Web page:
Nature is not natural and can never be naturalized — Graham Harman

Sunday, April 24, 2011

Green Tech Food Innovations


One word that sums up the problem: Agriculture.
Our food and agriculture system is particularly broken, but we can’t simply wait for the government to fix it. As with clean energy, there are many opportunities for private enterprise to stimulate progress while making a profit. Some of the short-term opportunities in food might be to leverage consumer awareness and build a brand that stands for environmental consciousness, while aligning for longer-term regulatory changes to level the playing field.


A great piece by Ari Partovi. Anyone who helped make Dropbox is okay in my book. He thought to invest in a company that puts greenhouses in the roofs of supermarkets.

4 comments:

Ross Wolfe said...

Well, at least we have moved away from the days of the small family farm. Big, factory farming produces its own problems -- but at least it makes production more efficient. What is needed is command of the means of production through radical social reorganization. Only then can the haphazard, chaotic and dangerous hyperexploitation of agriculture, as well as other fields of production.

Permapoesis said...

efficient?

we have ecological crises because we have moved away from small diverse family farms to polluting, monocultural, energy intensive, animal cruel, factory farming.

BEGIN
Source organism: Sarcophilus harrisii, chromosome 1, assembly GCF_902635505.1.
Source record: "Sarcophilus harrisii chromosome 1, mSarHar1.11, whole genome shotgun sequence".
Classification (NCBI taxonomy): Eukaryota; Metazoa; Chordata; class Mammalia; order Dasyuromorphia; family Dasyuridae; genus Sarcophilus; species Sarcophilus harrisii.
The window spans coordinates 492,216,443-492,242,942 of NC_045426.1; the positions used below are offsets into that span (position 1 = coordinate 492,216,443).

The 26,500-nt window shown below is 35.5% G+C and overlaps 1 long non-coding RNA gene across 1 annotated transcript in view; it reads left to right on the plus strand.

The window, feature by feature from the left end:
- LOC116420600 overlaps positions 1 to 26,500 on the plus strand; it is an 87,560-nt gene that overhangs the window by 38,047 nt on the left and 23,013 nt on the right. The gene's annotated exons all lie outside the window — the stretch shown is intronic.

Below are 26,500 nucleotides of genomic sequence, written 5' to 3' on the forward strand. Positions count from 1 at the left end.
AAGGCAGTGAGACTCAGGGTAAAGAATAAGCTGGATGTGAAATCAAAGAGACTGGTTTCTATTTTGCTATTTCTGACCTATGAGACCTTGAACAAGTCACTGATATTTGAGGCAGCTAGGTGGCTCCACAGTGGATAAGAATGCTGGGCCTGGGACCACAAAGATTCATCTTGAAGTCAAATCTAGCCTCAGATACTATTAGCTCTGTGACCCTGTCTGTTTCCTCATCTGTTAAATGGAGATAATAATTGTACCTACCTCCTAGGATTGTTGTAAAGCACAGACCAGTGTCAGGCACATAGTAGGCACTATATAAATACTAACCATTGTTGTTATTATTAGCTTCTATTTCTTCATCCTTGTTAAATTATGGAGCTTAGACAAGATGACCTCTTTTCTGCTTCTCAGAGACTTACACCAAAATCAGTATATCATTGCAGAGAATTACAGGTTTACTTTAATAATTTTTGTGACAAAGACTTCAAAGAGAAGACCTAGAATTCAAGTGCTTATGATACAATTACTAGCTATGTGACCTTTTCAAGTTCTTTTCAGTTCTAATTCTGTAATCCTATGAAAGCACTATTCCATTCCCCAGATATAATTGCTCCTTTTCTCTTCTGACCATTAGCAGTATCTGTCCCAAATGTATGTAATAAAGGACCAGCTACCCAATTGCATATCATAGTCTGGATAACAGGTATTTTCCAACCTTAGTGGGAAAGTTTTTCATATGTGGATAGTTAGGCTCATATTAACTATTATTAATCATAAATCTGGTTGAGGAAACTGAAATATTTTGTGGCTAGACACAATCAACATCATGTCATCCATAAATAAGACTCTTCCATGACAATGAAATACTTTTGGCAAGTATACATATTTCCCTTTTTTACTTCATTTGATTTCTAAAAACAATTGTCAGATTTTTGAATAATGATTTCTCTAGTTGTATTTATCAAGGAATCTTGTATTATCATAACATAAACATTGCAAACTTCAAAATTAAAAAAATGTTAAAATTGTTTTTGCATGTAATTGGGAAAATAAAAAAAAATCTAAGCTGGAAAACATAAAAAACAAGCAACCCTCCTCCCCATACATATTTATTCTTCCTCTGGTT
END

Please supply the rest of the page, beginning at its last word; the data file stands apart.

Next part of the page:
factory farming:

let's throw more idiotic, urban-centric, cartesian problem solving technology at food production and see how we can maximise profits. shareholder science isn't ecological intelligence - it's brown tech all the way. dumb and dumber; hyper-mediated and vulnerable to expensive oil and climate instability. small biodiverse family farmers (permaculturalists et al) are generalist ecologists, factory operators are thugs. i know who will be more resilient in a post-city future.

post city:

with reruralisation of populations due to energy descent and climate chaos, many of us will gradually return to distributed food supplies - ie relocalisation of food and energy – marking the efficient/global/hyper-exploitative legacy of high ascent industrialism just an end chapter in the historical period we can label 'late pathological anthropocentrism'.

bring back the generalists i say - the poets, foragers and small plot farmers who know the world through understanding again the local. industrialised global art, science, academia, governments and corporates are collectively the very nub of the problems we face. climate chaos and energy declines will attend to inane human progress myths, and may even mark the end of the historical age - an end to organised violence; woof woof

xx

Ross Wolfe said...

Permapoesis: Pure Romantic anti-capitalism. You'd prefer a return to the feudal mode of production. The small family farm has been romanticized to the point where its reality is almost unrecognizable. It was a haven for provincialism, backwardness, darkness, and ignorance. It was not this pastoral paradise that you'd like it to be.

Permapoesis said...

no ross, that's just your bleak and limited interpretation of what i wrote.

a return to sexually repressive old testament agrarianism has never been a response I’d champion in order to attend to current energetic and ecological crises.